A young man travels from Georgia to Karabakh, a contested region between Armenia and Azerbaijan, in order to buy cheap drugs. Taken prisoner first by the Azeris and then by the Armenians, he spends long enough away from home that he finds he isn’t really in such a hurry to escape. Is there anything waiting for him back home, so soon after the end of Georgia’s own war, where he’s weighed down by an alcoholic father and a pregnant girlfriend his family will never accept? What is freedom, and might it be enjoyed just as well in captivity as at large? One of the best-selling novels ever released in Georgia, and the basis for two feature films, this is a book about the tricky business of finding—and defining—liberty.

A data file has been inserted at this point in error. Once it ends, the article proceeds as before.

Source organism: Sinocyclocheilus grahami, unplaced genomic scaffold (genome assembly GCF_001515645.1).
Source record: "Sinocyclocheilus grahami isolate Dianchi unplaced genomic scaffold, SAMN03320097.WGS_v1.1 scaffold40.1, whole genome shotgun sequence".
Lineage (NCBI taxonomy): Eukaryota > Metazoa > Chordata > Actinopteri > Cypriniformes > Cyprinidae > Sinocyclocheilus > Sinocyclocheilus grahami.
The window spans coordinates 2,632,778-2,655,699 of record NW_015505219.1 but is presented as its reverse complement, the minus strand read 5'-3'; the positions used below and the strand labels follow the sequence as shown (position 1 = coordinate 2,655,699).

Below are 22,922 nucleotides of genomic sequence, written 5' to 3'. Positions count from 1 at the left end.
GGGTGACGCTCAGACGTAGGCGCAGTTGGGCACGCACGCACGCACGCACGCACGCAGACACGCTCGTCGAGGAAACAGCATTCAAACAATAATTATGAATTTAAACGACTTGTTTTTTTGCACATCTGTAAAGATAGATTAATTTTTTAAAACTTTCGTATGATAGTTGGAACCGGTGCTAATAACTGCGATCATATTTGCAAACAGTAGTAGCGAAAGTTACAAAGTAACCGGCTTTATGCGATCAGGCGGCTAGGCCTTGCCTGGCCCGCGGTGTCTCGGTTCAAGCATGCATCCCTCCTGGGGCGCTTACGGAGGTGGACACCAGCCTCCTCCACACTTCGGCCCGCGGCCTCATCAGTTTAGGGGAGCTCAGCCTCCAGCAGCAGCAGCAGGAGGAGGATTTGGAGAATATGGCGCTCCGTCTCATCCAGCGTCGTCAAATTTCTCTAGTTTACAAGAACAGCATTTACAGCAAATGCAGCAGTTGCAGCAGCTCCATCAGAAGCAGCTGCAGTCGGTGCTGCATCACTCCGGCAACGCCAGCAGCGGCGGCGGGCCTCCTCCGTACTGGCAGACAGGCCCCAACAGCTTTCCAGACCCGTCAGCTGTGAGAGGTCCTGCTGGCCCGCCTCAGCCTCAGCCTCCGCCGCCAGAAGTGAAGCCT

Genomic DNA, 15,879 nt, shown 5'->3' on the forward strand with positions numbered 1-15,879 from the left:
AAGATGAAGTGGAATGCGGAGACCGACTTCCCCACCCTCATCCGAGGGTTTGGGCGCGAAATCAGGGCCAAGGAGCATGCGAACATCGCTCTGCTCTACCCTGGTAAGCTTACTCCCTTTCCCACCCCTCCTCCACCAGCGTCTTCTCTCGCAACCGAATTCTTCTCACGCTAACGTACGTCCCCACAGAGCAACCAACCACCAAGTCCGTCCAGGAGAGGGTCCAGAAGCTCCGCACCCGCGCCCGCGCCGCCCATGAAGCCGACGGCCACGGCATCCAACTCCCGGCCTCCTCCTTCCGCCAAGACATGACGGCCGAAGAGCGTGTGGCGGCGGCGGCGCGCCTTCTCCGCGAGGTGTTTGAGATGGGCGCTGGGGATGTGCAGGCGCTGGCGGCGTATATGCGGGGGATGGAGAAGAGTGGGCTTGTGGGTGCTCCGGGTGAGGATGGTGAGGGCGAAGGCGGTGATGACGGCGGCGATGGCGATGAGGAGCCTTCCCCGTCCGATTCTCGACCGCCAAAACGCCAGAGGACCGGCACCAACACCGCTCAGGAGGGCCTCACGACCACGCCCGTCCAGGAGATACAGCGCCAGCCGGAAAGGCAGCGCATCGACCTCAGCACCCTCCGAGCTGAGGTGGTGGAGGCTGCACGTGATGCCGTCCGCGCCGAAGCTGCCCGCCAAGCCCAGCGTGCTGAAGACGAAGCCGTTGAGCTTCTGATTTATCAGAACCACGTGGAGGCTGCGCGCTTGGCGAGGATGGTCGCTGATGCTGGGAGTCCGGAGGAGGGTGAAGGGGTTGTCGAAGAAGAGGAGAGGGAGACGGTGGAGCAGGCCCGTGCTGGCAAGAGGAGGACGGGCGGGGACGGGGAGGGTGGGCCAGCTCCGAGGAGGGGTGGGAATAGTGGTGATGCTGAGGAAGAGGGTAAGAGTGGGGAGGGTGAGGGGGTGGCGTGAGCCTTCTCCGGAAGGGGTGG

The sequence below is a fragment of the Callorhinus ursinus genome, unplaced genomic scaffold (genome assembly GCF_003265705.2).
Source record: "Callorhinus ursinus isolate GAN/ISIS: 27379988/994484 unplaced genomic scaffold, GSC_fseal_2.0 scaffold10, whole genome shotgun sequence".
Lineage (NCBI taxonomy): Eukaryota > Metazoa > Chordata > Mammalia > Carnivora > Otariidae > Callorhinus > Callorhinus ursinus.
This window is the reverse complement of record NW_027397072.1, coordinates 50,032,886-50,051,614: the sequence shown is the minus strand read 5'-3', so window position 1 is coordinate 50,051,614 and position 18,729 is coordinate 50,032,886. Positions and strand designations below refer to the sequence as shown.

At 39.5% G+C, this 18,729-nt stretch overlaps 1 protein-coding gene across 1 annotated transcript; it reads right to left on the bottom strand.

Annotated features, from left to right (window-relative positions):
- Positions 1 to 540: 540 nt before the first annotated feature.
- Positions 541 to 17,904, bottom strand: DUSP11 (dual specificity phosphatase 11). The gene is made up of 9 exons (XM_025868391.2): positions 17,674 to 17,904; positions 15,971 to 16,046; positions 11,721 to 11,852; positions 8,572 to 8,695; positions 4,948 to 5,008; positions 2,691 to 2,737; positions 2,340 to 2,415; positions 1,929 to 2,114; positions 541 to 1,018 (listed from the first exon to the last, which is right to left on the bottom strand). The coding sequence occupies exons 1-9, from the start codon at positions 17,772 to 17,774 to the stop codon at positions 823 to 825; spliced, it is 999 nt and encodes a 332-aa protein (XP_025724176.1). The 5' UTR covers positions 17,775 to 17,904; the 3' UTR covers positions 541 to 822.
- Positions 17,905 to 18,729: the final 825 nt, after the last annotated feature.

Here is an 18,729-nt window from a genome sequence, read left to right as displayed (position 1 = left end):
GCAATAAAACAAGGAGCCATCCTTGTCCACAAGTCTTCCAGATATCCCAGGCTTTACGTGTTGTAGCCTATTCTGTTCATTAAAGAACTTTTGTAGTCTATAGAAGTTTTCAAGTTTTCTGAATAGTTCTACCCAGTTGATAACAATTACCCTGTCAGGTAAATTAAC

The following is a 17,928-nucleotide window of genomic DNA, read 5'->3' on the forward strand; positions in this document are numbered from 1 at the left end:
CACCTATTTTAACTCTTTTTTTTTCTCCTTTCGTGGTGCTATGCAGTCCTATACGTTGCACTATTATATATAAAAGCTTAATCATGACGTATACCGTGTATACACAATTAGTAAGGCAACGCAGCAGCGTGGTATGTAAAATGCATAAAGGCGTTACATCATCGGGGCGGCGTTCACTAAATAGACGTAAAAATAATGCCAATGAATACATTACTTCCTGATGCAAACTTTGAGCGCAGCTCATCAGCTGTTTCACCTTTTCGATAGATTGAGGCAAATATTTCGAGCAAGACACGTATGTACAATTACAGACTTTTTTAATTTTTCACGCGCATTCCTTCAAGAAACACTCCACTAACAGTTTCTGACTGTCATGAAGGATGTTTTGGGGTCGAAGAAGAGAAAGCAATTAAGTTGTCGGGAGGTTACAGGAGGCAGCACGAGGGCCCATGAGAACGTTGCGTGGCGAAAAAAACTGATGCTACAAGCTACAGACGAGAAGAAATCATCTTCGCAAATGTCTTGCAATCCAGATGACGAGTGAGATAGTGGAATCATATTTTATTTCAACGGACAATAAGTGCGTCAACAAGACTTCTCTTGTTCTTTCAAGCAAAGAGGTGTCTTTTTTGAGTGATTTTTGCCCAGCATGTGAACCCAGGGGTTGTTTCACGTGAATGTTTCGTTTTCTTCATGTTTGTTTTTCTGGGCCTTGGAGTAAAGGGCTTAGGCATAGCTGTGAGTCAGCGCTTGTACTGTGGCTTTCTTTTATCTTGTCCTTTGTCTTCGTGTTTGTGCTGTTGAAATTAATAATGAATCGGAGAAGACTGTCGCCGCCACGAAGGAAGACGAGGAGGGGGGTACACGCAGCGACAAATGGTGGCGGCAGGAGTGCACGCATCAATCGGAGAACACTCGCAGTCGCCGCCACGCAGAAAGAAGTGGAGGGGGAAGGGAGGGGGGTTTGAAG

“Journey to Karabakh is at its best in depicting Giorgi’s struggle against social mores: Tbilisi, with its gun-toting mkhedrioni (members of the National Guard), sleazy “businessmen,” jaded prostitutes, and insulated ne’er-do-wells, is brilliantly evoked in detail (…) Journey is a fascinating account of the interplay between freedom and captivity—material, political, cultural, and social—of a young man desperate for an authentic experience that is not mediated by social or cultural convention, nor cushioned by his father’s money.”–Tweed’s Magazine